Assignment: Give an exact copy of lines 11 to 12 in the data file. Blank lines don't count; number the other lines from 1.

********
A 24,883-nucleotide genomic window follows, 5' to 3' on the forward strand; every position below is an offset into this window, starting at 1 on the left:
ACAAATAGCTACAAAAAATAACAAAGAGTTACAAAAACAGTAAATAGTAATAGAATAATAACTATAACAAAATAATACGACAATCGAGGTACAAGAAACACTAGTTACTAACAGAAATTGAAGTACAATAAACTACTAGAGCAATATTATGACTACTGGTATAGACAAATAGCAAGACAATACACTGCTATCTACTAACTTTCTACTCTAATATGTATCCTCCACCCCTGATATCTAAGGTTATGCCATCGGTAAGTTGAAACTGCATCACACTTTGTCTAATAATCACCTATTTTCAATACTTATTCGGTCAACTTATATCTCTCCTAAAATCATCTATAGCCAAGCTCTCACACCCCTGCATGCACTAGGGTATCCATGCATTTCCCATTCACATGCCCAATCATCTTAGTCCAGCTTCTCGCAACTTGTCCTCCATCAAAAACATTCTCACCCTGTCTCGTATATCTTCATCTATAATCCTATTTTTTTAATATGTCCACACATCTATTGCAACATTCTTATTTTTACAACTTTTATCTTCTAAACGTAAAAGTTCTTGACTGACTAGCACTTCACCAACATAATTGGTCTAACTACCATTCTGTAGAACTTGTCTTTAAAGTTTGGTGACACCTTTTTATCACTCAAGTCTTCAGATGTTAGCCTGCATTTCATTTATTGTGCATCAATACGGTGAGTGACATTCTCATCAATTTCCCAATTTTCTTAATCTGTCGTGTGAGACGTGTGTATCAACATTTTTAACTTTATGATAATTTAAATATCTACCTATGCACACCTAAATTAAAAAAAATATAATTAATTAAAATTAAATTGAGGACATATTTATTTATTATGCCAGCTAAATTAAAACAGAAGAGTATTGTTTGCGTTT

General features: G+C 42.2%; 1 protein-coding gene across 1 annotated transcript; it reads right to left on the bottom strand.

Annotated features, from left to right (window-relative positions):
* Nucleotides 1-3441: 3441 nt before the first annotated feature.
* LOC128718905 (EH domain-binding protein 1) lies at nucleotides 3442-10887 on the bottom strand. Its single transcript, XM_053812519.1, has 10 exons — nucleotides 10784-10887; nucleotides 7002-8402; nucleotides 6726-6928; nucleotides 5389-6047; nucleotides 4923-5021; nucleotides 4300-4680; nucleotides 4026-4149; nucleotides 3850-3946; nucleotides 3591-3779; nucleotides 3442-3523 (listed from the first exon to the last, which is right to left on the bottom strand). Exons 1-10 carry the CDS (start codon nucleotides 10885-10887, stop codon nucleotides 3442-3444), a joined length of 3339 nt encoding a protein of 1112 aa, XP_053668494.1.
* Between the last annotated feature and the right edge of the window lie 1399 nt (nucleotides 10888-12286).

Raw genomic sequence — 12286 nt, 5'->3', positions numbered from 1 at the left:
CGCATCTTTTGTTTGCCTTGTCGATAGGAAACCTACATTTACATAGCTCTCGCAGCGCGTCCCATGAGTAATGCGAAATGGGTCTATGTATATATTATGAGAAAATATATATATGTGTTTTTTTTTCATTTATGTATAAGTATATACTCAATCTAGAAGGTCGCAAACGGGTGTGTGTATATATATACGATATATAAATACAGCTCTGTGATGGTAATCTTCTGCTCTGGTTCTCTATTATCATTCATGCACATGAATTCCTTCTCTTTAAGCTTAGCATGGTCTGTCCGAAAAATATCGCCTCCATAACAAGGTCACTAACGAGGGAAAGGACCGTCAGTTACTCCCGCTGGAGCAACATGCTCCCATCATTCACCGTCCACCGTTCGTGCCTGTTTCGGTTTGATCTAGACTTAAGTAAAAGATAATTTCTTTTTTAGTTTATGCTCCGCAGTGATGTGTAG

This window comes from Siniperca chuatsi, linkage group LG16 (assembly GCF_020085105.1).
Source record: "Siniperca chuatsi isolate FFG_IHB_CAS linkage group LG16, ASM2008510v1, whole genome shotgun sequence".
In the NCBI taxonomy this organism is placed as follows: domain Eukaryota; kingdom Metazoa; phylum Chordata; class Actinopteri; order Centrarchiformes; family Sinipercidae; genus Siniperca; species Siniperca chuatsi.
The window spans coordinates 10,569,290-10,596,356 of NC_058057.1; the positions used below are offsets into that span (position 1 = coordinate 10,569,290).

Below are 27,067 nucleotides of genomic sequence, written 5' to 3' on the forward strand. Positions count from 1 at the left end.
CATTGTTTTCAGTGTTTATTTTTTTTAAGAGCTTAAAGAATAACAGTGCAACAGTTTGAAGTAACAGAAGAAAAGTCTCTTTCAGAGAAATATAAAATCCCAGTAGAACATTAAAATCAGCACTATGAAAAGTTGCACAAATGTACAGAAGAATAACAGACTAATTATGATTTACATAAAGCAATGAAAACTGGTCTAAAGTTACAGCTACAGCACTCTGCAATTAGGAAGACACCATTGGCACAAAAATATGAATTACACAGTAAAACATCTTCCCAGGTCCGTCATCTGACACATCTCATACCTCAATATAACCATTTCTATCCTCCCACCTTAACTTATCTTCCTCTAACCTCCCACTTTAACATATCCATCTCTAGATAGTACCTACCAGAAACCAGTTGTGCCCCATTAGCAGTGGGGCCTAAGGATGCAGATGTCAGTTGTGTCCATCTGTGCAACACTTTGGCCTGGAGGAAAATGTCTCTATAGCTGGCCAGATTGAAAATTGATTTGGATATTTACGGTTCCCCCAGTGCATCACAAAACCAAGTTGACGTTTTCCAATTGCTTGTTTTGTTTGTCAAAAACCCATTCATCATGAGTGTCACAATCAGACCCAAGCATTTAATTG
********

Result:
Source record: "Siniperca chuatsi isolate FFG_IHB_CAS linkage group LG16, ASM2008510v1, whole genome shotgun sequence".
In the NCBI taxonomy this organism is placed as follows: domain Eukaryota; kingdom Metazoa; phylum Chordata; class Actinopteri; order Centrarchiformes; family Sinipercidae; genus Siniperca; species Siniperca chuatsi.